Flipping through the tourist rag for the Berkshires in Western Massachusetts, our summer calling for over 30 consecutive years, I found an ad that caught my eye—Walk with a Lama. Could it be our spiritual calling? Was the Dali Lama in our beloved Berkshires? I shared the ad with my husband, Hank. We didn’t think twice and packed Mandy and Kory, at the time, ages 14 and 11, respectively, in the car and headed out to a particularly beautiful spot in this gorgeous area.
When we arrived, the property owner greeted us and, as Jim shook our hands, he laughingly informed us that we were fooled by a typo. No, the Dali Lama wasn’t in residence but a number of llamas were. You know, the Andes version of camel. They rallied in the pen to greet us and Jim brought one, Cous Cous, over to meet us. Hank, ever the Trivial Pursuit champ, said that he had read that llamas, like their camel cousins, spit. Jim assured him that in all the years he had owned llamas, not one ever spit. As if on cue, Cous Cous hauled off and let a gigantic ginder fly through the air. While Hank looked at Jim with a trace of skepticism, Jim, in turn, looked quite chagrined. Meanwhile, our kids were getting acquainted with some of the other llamas, thanks to the farmhands. I was busy snapping photos of the llamas with the rolling hills as backdrop.
By this time, two other people arrived and Jim decided it was time to walk the llamas. It took a few minutes for him to match us to our wooly friends. Hank was paired with Marilyn and, as they stood eye-to-eye, she appeared to flirt with him. Llamas blink very slowly and, frankly, Hank later admitted that he found it quite seductive.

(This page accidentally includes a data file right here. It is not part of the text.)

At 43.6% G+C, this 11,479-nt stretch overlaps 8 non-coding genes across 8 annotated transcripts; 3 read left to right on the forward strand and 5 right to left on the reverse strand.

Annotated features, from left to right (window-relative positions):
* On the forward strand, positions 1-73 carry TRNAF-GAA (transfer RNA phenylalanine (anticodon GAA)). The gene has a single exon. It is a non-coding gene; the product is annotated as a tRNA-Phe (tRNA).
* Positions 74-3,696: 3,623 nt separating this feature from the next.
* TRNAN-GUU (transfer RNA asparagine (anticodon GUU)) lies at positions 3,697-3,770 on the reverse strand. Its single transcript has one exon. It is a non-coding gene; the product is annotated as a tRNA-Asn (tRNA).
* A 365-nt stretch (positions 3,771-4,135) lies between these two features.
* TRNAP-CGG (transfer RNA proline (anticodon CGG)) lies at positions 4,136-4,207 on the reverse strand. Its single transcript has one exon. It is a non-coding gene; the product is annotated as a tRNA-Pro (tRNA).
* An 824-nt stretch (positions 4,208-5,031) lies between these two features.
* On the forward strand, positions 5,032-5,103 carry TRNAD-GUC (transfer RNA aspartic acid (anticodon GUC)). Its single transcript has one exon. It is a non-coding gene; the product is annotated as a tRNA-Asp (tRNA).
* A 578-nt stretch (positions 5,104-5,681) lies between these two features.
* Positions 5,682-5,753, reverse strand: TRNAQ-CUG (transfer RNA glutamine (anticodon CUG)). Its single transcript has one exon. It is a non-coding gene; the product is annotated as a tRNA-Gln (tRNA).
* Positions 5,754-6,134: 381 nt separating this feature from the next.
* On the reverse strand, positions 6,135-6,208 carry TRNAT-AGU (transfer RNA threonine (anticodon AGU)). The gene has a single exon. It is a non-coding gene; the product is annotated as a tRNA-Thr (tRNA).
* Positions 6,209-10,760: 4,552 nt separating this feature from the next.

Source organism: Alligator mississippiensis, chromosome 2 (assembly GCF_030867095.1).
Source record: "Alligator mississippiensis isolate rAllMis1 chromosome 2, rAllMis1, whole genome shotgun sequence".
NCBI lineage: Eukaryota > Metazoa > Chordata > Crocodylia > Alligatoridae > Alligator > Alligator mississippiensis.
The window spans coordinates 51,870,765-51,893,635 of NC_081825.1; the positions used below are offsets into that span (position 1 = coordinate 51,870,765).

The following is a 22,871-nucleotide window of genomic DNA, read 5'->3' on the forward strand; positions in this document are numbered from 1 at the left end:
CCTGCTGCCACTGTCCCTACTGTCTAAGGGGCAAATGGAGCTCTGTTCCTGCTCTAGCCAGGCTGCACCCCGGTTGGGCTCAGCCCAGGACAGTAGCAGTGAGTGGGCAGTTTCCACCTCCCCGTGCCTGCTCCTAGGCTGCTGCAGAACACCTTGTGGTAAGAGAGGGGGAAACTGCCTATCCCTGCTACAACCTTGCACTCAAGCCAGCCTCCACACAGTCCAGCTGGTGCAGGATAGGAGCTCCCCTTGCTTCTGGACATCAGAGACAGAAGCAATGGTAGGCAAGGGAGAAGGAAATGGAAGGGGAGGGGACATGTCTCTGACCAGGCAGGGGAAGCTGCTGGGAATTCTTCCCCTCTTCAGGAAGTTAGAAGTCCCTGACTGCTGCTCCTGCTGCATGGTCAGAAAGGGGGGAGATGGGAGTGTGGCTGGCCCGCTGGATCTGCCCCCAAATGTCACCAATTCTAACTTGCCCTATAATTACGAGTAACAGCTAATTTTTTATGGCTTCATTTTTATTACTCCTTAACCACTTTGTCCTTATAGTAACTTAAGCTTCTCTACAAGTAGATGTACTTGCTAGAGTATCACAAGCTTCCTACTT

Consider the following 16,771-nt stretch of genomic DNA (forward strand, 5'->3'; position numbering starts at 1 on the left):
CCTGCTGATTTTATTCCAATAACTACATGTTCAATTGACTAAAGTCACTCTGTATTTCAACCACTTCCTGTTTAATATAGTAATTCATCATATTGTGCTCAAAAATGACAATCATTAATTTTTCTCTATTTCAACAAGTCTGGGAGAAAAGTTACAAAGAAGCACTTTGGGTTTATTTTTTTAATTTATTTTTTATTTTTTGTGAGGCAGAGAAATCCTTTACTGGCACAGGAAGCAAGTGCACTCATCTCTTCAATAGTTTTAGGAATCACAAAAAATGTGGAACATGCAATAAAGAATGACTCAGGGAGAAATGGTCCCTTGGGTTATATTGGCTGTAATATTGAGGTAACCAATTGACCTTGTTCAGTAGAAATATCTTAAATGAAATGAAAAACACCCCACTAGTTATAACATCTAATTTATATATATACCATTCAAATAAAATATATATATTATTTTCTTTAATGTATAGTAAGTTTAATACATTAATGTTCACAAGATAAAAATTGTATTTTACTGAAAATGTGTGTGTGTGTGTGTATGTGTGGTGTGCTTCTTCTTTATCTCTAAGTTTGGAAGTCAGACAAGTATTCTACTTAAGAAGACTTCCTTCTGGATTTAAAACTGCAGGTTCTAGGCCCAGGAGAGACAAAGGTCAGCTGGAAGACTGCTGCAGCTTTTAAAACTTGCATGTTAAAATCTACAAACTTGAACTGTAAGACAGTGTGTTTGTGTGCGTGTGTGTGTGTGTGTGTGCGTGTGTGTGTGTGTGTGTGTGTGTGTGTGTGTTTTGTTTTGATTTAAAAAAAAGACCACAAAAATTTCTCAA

We each led our llama, following Jim, onto a wooded path. It was cool convening with nature this way and, although Jim was no Dali Lama, he was a pretty earth-loving guy, and the walk started taking on a spiritual aura. That is until Jim said, “This is where we saw a bear the other day.” Bear? The llama was a stretch for this city kid who still sits up and takes notice when a possum or raccoon ambles around my suburban backyard. Suddenly, the somewhat spiritual walk took on a Darwinian feel, and I hoped I would be eaten first so I wouldn’t have to watch the bear—that I was sure was lurking around the next bend, smacking his lips—eat my offspring.
As we continued onward, the llamas dictated when we made stops, generally to relieve themselves. Somehow, we all made it to the end of the walk in one piece—bearless—and each kissed our llama companion goodbye. Luckily, they didn’t spit in return.
Whenever we return to the Berkshires, Mandy and Kory fondly reminisce about our walk with the llamas. Hank and I eyeball each other since, after the lovely experience wore off, we realized that we paid some guy to help walk his llamas to do their duty. Hmmm, wonder if this would work with dogs? Charge people and call it “Take a Canine Cruise Around the Block.”